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A misdemeanor assault under A.R.S. § 13-1203 can be charged as aggravated assault under A.R.S. § 13-1204 under any of the following circumstances:


  • Causing serious physical injury to another;


  • Using a deadly weapon or dangerous instrument;


  • Committing the assault by any means of force that causes temporary but substantial disfigurement, temporary but substantial loss or impairment of any body organ or part or a fracture of any body part;


  • Committing the assault while the victim is bound or otherwise physically restrained or while the victim's capacity to resist is substantially impaired;

“It’s not aggravated assault just because the State says so.”  Lisa Witt

  • Committing the assault after entering the private home of another with the intent to commit the assault;


  • Committing the assault on a minor under fifteen years of age;


  • Committing certain types of assault while in violation of an order of  protection against the person;


  • Committing the assault knowing or having reason to know that the victim is any of the following:  a peace officer, constable, firefighter, fire investigator, fire inspector, emergency medical technician, paramedic, or a person summoned and directed by them while performing any official duties; teacher or other person employed by any school while on the grounds of a school or adjacent to a school or in any part of a building or vehicle used for school purposes; teacher or school nurse visiting a private home while performing any teacher’s or nurse’s professional duties; teacher engaged in any authorized and organized classroom activity held on other than school grounds; healthcare practitioner licensed or certified pursuant to Arizona law  or person summoned and directed by the healthcare practitioner while performing professional duties if accused is not seriously mentally ill or afflicted with Alzheimer’s disease or related dementia; prosecutor, code enforcement officer,  state or municipal park ranger, public defender, or judicial officer engaged in official duties and the assault results from the execution of the official duties;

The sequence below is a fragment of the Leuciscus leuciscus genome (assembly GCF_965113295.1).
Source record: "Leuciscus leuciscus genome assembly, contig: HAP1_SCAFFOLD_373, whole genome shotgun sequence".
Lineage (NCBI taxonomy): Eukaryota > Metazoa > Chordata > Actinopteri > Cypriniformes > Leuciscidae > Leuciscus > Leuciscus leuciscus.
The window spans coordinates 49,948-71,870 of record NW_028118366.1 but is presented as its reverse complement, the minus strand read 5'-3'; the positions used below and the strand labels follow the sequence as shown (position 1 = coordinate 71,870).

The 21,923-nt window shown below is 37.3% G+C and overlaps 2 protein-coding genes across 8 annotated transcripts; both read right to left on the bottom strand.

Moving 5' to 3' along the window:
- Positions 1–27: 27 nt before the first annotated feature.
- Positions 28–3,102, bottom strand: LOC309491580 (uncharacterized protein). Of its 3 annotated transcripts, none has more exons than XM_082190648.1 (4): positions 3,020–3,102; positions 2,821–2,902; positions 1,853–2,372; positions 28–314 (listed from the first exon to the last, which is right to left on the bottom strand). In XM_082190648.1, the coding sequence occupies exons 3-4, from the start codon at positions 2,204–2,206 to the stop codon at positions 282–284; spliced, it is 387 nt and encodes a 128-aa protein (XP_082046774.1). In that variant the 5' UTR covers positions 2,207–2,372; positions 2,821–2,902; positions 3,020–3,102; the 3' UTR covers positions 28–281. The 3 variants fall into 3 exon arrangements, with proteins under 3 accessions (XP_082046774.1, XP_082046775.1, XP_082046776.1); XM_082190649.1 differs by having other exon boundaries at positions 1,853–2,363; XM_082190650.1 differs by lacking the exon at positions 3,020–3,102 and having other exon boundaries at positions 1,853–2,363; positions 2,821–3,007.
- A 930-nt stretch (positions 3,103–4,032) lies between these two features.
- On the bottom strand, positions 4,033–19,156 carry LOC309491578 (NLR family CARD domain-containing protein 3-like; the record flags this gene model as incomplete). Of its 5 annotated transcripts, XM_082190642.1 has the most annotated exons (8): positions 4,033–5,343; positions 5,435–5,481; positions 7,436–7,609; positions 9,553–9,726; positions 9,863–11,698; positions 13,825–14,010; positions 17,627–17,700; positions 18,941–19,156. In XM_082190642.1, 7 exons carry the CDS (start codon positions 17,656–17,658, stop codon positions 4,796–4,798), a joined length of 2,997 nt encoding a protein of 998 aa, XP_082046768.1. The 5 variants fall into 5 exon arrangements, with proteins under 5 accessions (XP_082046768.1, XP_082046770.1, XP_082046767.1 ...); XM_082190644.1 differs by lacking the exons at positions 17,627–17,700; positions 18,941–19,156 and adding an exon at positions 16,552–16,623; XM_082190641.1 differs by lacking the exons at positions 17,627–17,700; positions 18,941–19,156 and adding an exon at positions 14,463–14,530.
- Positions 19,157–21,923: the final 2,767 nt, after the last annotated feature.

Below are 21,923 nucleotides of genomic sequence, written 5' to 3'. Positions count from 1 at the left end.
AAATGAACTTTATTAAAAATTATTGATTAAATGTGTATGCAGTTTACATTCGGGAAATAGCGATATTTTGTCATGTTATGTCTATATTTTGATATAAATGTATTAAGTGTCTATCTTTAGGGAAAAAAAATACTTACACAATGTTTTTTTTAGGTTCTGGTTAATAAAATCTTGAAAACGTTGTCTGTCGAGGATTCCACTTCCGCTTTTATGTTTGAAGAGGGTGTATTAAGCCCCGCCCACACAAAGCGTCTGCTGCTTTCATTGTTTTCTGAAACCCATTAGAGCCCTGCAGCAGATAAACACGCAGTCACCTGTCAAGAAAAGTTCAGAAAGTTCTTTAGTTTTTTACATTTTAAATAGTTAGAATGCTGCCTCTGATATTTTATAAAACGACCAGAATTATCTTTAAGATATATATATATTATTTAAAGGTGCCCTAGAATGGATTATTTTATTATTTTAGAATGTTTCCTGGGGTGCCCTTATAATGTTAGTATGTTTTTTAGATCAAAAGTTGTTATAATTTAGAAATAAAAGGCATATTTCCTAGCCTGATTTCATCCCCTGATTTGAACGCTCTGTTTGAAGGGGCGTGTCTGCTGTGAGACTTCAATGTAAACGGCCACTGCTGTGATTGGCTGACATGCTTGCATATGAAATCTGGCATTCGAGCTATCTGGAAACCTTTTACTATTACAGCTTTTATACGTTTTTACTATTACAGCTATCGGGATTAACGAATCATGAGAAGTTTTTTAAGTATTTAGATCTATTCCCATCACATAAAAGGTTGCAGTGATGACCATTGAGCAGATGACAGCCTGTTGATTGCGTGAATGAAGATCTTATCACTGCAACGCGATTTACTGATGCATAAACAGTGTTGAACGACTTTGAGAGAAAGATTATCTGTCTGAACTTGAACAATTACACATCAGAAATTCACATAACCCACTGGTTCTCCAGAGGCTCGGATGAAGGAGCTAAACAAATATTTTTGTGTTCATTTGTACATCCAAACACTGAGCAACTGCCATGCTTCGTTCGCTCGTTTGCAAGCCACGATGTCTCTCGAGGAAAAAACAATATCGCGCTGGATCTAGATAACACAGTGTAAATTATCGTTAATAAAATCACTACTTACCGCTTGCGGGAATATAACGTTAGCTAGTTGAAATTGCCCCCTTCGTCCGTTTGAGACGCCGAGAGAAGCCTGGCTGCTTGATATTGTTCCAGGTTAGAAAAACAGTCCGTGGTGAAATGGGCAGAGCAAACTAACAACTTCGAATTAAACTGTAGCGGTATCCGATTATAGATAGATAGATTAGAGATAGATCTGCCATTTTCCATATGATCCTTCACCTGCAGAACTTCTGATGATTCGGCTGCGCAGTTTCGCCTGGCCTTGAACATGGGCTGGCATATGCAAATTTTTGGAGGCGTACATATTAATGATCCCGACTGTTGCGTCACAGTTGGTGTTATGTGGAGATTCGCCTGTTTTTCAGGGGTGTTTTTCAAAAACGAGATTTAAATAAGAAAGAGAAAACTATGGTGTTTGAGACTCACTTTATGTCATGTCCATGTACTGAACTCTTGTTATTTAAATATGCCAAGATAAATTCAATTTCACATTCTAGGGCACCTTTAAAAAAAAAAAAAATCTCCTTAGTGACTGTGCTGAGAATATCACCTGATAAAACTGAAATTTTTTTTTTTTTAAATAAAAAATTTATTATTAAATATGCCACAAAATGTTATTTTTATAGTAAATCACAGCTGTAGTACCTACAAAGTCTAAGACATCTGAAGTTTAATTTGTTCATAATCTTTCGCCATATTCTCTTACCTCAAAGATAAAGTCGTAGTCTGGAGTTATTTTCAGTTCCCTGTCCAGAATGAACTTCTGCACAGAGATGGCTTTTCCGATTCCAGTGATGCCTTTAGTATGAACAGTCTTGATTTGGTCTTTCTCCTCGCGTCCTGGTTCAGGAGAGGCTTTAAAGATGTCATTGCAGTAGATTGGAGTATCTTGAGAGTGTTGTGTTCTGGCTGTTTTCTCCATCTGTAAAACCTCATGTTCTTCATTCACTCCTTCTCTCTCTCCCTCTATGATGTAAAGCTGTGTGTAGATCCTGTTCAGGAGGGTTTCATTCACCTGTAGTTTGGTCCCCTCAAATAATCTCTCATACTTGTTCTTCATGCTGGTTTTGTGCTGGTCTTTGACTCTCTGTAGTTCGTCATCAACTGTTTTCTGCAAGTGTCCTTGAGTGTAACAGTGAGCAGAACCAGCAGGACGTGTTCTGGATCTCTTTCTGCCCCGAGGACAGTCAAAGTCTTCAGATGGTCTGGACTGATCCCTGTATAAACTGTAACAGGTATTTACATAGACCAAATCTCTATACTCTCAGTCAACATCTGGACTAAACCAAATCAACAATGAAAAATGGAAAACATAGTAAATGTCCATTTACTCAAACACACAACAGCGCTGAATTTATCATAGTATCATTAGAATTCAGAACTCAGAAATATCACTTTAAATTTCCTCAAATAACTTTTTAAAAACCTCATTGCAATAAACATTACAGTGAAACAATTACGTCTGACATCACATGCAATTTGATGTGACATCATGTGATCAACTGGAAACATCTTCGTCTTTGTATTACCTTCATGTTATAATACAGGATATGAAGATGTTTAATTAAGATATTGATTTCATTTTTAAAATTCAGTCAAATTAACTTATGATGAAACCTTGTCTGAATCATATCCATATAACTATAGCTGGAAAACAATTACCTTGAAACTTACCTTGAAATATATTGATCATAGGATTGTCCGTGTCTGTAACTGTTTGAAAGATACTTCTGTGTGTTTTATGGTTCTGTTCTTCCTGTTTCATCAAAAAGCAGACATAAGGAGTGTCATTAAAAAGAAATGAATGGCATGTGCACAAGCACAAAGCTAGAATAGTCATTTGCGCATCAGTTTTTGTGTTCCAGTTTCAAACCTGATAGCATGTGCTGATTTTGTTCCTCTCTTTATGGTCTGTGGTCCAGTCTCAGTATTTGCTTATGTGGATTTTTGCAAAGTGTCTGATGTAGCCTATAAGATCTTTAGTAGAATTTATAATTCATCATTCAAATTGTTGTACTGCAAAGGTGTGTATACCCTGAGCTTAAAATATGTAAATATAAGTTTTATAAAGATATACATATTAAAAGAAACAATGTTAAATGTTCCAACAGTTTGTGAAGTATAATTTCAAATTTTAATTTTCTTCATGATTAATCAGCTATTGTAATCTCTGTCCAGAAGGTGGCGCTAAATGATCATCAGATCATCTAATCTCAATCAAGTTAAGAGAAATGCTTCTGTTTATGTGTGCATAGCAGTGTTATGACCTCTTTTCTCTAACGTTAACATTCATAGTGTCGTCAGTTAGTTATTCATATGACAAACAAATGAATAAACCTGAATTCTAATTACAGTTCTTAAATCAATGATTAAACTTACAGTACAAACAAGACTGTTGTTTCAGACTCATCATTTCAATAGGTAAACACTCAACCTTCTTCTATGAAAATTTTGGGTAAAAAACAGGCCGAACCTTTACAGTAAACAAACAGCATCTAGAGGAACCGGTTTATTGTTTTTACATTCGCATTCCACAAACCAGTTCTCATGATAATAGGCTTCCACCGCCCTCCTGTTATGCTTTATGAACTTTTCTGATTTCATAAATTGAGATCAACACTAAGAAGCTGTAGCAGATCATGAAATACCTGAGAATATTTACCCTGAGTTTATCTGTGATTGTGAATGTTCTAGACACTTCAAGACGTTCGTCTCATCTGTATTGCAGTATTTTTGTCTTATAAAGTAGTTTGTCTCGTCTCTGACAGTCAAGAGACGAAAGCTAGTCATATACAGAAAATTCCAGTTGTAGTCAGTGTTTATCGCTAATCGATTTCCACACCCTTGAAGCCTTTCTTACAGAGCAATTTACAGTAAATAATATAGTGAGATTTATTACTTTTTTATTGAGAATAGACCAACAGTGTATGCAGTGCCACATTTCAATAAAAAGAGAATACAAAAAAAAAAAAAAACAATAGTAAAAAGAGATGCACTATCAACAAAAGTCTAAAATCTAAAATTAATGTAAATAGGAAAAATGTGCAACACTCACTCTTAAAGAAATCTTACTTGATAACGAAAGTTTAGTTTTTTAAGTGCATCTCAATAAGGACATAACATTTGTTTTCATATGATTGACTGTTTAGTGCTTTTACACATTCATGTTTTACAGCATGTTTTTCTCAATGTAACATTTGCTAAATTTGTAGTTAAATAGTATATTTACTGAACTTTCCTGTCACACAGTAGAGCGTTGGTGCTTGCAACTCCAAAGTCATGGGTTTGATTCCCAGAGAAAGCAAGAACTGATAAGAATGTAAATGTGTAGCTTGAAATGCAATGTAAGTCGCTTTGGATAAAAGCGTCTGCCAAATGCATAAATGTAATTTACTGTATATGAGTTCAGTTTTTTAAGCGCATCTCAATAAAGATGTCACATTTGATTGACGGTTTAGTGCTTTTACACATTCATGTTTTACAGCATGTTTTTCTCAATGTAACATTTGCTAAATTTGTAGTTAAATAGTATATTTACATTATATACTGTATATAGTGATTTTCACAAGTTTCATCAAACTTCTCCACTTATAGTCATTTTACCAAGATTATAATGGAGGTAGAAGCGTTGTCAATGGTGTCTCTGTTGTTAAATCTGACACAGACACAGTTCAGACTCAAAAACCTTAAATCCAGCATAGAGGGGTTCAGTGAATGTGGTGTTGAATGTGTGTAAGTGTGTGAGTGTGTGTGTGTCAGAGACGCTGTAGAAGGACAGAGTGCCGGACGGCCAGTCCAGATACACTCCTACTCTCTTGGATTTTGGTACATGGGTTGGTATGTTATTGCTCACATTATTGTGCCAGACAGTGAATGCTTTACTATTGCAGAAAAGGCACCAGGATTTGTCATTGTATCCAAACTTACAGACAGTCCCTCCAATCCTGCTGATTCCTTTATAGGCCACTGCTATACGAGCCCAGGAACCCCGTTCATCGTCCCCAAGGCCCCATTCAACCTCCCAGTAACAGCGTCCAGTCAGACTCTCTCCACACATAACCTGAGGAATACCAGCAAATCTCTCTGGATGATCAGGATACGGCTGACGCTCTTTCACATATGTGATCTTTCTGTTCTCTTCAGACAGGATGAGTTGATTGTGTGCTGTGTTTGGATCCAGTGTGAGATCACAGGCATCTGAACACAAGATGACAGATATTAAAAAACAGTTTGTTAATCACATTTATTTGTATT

“Innocent until proven guilty--I punch holes in the State’s proof"

  Lisa Witt

  • Knowingly taking or attempting to exercise control over any peace officer’s or other officer’s firearm, weapon, or implement and the person knows or has reason to know that the victim is a peace officer or other officer and is performing official duties;